Front Neurosci 2019 11;13:335. Epub 2019 Apr 11.

Neurodegeneration Pathobiology Laboratory, Queensland Brain Institute, University of Queensland, Brisbane, QLD, Australia.

During neurodegenerative disease, the multifunctional RNA-binding protein TDP-43 undergoes a vast array of post-translational modifications, including phosphorylation, acetylation, and cleavage. Many of these alterations may directly contribute to the pathogenesis of TDP-43 proteinopathies, which include most forms of amyotrophic lateral sclerosis (ALS) and approximately half of all frontotemporal dementia, pathologically identified as frontotemporal lobar degeneration (FTLD) with TDP-43 pathology. However, the relative contributions of the various TDP-43 post-translational modifications to disease remain unclear, and indeed some may be secondary epiphenomena rather than disease-causative. It is therefore critical to determine the involvement of each modification in disease processes to allow the design of targeted treatments. In particular, TDP-43 C-terminal fragments (CTFs) accumulate in the brains of people with ALS and FTLD and are therefore described as a neuropathological signature of these diseases. Remarkably, these TDP-43 CTFs are rarely observed in the spinal cord, even in ALS which involves dramatic degeneration of spinal motor neurons. Therefore, TDP-43 CTFs are not produced non-specifically in the course of all forms of TDP-43-related neurodegeneration, but rather variably arise due to additional factors influenced by regional heterogeneity in the central nervous system. In this review, we summarize how TDP-43 CTFs are generated and degraded by cells, and critique evidence from studies of TDP-43 CTF pathology in human disease tissues, as well as cell and animal models, to analyze the pathophysiological relevance of TDP-43 CTFs to ALS and FTLD. Numerous studies now indicate that, although TDP-43 CTFs are prevalent in ALS and FTLD brains, disease-related pathology is only variably reproduced in TDP-43 CTF cell culture models. Furthermore, TDP-43 CTF expression in both transgenic and viral-mediated models largely fails to induce motor or behavioral dysfunction reminiscent of human disease. We therefore conclude that although TDP-43 CTFs are a hallmark of TDP-43-related neurodegeneration in the brain, they are not a primary cause of ALS or FTLD.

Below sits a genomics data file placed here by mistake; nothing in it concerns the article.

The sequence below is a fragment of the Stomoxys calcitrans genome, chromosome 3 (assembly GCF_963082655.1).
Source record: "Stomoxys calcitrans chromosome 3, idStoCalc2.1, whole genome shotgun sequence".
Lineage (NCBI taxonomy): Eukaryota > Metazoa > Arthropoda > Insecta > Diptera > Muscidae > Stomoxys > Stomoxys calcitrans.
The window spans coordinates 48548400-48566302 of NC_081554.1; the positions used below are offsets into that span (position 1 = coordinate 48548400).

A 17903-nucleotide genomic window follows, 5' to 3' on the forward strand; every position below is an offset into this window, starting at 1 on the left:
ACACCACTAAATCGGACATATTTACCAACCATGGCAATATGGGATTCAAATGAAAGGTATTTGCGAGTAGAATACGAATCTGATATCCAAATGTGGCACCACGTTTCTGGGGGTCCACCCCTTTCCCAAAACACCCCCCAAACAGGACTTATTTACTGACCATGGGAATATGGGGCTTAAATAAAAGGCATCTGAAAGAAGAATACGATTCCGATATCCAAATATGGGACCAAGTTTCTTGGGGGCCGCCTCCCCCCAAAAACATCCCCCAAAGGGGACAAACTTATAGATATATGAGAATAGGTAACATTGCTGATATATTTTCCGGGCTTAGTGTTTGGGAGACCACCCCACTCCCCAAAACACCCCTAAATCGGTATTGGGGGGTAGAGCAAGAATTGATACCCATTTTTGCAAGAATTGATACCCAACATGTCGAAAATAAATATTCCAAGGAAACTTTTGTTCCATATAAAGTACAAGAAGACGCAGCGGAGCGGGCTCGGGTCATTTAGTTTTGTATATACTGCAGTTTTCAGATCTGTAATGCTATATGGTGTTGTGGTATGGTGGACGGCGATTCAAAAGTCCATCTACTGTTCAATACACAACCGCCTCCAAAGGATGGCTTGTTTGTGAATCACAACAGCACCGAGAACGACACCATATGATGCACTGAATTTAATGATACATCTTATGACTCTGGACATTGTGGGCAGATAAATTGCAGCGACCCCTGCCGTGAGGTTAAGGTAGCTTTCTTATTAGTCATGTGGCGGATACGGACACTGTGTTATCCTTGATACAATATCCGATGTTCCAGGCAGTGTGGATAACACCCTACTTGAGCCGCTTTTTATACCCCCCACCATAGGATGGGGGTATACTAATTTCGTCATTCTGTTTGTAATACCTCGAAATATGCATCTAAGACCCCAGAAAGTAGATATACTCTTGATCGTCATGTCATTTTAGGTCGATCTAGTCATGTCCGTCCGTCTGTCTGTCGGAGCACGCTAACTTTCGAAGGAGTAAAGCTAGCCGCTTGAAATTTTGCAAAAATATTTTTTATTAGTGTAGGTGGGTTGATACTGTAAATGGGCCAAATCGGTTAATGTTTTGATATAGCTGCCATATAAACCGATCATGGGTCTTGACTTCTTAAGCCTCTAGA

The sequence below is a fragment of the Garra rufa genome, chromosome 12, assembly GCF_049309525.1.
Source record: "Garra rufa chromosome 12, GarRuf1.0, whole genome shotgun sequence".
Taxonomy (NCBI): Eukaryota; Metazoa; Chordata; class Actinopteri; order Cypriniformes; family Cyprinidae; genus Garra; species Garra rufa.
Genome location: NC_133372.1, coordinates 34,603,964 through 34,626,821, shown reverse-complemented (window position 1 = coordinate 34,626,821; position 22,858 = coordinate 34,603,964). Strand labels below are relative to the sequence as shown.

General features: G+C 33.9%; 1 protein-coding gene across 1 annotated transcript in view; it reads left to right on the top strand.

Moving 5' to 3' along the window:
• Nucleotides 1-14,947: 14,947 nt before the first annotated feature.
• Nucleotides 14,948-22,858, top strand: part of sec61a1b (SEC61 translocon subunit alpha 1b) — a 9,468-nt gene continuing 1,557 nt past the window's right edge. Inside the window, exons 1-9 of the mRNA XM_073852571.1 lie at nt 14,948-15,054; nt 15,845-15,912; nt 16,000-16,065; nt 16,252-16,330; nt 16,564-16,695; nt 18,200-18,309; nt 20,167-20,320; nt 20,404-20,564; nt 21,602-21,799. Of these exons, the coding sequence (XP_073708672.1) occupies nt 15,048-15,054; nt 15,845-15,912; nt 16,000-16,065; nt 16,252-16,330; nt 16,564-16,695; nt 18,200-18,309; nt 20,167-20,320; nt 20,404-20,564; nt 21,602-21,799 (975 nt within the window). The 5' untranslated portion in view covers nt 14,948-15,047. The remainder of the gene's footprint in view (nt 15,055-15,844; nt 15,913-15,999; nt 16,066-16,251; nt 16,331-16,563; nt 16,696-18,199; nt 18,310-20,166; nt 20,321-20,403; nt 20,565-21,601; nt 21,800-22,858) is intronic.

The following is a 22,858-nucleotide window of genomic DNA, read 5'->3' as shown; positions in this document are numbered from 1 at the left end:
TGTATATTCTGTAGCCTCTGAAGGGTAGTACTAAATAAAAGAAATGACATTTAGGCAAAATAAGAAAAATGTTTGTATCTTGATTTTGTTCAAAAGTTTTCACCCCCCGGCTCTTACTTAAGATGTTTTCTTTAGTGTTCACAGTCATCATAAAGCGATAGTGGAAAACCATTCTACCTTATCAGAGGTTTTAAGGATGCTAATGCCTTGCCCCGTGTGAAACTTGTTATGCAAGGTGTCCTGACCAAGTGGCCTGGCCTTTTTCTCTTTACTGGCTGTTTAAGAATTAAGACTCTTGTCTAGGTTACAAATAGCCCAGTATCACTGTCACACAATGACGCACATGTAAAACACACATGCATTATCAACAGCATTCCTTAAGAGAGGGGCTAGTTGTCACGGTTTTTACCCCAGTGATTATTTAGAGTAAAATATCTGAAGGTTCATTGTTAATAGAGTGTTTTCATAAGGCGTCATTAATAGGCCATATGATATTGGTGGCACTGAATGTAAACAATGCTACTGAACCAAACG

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http://dx.doi.org/10.3389/fnins.2019.00335DOI Listing
http://www.ncbi.nlm.nih.gov/pmc/articles/PMC6470282PMC
April 2019

Polysialic Acid Regulates Sympathetic Outflow by Facilitating Information Transfer within the Nucleus of the Solitary Tract.

J Neurosci 2017 07 2;37(27):6558-6574. Epub 2017 Jun 2.

Department of Biomedical Sciences, Faculty of Medicine and Health Sciences, Macquarie University, Sydney, 2109 New South Wales, Australia,

Expression of the large extracellular glycan, polysialic acid (polySia), is restricted in the adult, to brain regions exhibiting high levels of plasticity or remodeling, including the hippocampus, prefrontal cortex, and the nucleus of the solitary tract (NTS). The NTS, located in the dorsal brainstem, receives constant viscerosensory afferent traffic as well as input from central regions controlling sympathetic nerve activity, respiration, gastrointestinal functions, hormonal release, and behavior. Our aims were to determine the ultrastructural location of polySia in the NTS and the functional effects of enzymatic removal of polySia, both and polySia immunoreactivity was found throughout the adult rat NTS. Electron microscopy demonstrated polySia at sites that influence neurotransmission: the extracellular space, fine astrocytic processes, and neuronal terminals. Removing polySia from the NTS had functional consequences. Whole-cell electrophysiological recordings revealed altered intrinsic membrane properties, enhancing voltage-gated K currents and increasing intracellular Ca Viscerosensory afferent processing was also disrupted, dampening low-frequency excitatory input and potentiating high-frequency sustained currents at second-order neurons. Removal of polySia in the NTS of anesthetized rats increased sympathetic nerve activity, whereas functionally related enzymes that do not alter polySia expression had little effect. These data indicate that polySia is required for the normal transmission of information through the NTS and that changes in its expression alter sympathetic outflow. polySia is abundant in multiple but discrete brain regions, including sensory nuclei, in both the adult rat and human, where it may regulate neuronal function by mechanisms identified here. All cells are coated in glycans (sugars) existing predominantly as glycolipids, proteoglycans, or glycoproteins formed by the most complex form of posttranslational modification, glycosylation. How these glycans influence brain function is only now beginning to be elucidated. The adult nucleus of the solitary tract has abundant polysialic acid (polySia) and is a major site of integration, receiving viscerosensory information which controls critical homeostatic functions. Our data reveal that polySia is a determinant of neuronal behavior and excitatory transmission in the nucleus of the solitary tract, regulating sympathetic nerve activity. polySia is abundantly expressed at distinct brain sites in adult, including major sensory nuclei, suggesting that sensory transmission may also be influenced via mechanisms described here. These findings hint at the importance of elucidating how other glycans influence neural function.